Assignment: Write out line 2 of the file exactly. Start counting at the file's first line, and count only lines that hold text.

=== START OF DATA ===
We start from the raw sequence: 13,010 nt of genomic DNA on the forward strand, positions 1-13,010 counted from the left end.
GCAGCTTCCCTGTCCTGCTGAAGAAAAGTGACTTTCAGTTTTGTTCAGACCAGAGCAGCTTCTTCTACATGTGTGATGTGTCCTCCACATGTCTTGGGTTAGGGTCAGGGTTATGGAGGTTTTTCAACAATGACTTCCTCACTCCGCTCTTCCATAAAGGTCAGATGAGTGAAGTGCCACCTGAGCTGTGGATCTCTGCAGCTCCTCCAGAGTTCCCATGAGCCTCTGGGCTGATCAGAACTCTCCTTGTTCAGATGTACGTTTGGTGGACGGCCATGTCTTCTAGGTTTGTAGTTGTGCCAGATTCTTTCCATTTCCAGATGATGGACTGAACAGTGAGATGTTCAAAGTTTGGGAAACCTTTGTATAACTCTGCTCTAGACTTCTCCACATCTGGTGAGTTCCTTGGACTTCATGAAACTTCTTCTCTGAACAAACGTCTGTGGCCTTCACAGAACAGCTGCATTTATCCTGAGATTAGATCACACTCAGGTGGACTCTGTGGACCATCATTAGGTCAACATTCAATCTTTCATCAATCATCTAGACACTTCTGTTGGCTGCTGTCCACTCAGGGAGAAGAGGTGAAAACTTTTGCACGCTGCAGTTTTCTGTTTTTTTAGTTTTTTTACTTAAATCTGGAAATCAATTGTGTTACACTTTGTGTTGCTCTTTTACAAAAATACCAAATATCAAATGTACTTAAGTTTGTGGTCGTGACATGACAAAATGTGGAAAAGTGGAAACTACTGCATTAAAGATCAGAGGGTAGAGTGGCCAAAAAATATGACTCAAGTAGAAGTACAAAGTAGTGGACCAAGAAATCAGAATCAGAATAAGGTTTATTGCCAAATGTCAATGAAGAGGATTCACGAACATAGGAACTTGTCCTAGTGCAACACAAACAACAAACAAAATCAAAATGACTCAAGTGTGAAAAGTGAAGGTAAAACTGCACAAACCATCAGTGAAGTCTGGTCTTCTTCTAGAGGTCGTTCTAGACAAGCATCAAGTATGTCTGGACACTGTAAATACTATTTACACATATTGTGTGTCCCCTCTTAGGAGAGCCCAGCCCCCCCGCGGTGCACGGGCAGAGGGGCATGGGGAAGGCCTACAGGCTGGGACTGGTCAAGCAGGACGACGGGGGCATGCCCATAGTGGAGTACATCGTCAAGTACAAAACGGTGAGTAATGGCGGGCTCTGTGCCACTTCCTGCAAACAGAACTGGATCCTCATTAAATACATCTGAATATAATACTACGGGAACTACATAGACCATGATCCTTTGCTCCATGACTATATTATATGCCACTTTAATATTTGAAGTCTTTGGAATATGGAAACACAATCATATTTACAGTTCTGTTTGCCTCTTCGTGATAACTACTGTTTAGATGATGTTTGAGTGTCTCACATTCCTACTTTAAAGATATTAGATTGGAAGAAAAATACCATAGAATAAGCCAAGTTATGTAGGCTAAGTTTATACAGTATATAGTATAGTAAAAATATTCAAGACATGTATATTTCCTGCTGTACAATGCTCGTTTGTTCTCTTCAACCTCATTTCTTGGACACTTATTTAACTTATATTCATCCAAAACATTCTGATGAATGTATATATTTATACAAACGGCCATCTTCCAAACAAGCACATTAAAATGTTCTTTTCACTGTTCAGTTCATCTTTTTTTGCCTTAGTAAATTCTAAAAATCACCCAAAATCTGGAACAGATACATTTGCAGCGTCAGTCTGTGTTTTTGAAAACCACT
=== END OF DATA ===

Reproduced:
GCAGCTTCCCTGTCCTGCTGAAGAAAAGTGACTTTCAGTTTTGTTCAGACCAGAGCAGCTTCTTCTACATGTGTGATGTGTCCTCCACATGTCTTGGGTTAGGGTCAGGGTTATGGAGGTTTTTCAACAATGACTTCCTCACTCCGCTCTTCCATAAAGGTCAGATGAGTGAAGTGCCACCTGAGCTGTGGATCTCTGCAGCTCCTCCAGAGTTCCCATGAGCCTCTGGGCTGATCAGAACTCTCCTTGTTCAGATGTACGTTTGGTGGACGGCCATGTCTTCTAGGTTTGTAGTTGTGCCAGATTCTTTCCATTTCCAGATGATGGACTGAACAGTGAGATGTTCAAAGTTTGGGAAACCTTTGTATAACTCTGCTCTAGACTTCTCCACATCTGGTGAGTTCCTTGGACTTCATGAAACTTCTTCTCTGAACAAACGTCTGTGGCCTTCACAGAACAGCTGCATTTATCCTGAGATTAGATCACACTCAGGTGGACTCTGTGGACCATCATTAGGTCAACATTCAATCTTTCATCAATCATCTAGACACTTCTGTTGGCTGCTGTCCACTCAGGGAGAAGAGGTGAAAACTTTTGCACGCTGCAGTTTTCTGTTTTTTTAGTTTTTTTACTTAAATCTGGAAATCAATTGTGTTACACTTTGTGTTGCTCTTTTACAAAAATACCAAATATCAAATGTACTTAAGTTTGTGGTCGTGACATGACAAAATGTGGAAAAGTGGAAACTACTGCATTAAAGATCAGAGGGTAGAGTGGCCAAAAAATATGACTCAAGTAGAAGTACAAAGTAGTGGACCAAGAAATCAGAATCAGAATAAGGTTTATTGCCAAATGTCAATGAAGAGGATTCACGAACATAGGAACTTGTCCTAGTGCAACACAAACAACAAACAAAATCAAAATGACTCAAGTGTGAAAAGTGAAGGTAAAACTGCACAAACCATCAGTGAAGTCTGGTCTTCTTCTAGAGGTCGTTCTAGACAAGCATCAAGTATGTCTGGACACTGTAAATACTATTTACACATATTGTGTGTCCCCTCTTAGGAGAGCCCAGCCCCCCCGCGGTGCACGGGCAGAGGGGCATGGGGAAGGCCTACAGGCTGGGACTGGTCAAGCAGGACGACGGGGGCATGCCCATAGTGGAGTACATCGTCAAGTACAAAACGGTGAGTAATGGCGGGCTCTGTGCCACTTCCTGCAAACAGAACTGGATCCTCATTAAATACATCTGAATATAATACTACGGGAACTACATAGACCATGATCCTTTGCTCCATGACTATATTATATGCCACTTTAATATTTGAAGTCTTTGGAATATGGAAACACAATCATATTTACAGTTCTGTTTGCCTCTTCGTGATAACTACTGTTTAGATGATGTTTGAGTGTCTCACATTCCTACTTTAAAGATATTAGATTGGAAGAAAAATACCATAGAATAAGCCAAGTTATGTAGGCTAAGTTTATACAGTATATAGTATAGTAAAAATATTCAAGACATGTATATTTCCTGCTGTACAATGCTCGTTTGTTCTCTTCAACCTCATTTCTTGGACACTTATTTAACTTATATTCATCCAAAACATTCTGATGAATGTATATATTTATACAAACGGCCATCTTCCAAACAAGCACATTAAAATGTTCTTTTCACTGTTCAGTTCATCTTTTTTTGCCTTAGTAAATTCTAAAAATCACCCAAAATCTGGAACAGATACATTTGCAGCGTCAGTCTGTGTTTTTGAAAACCACT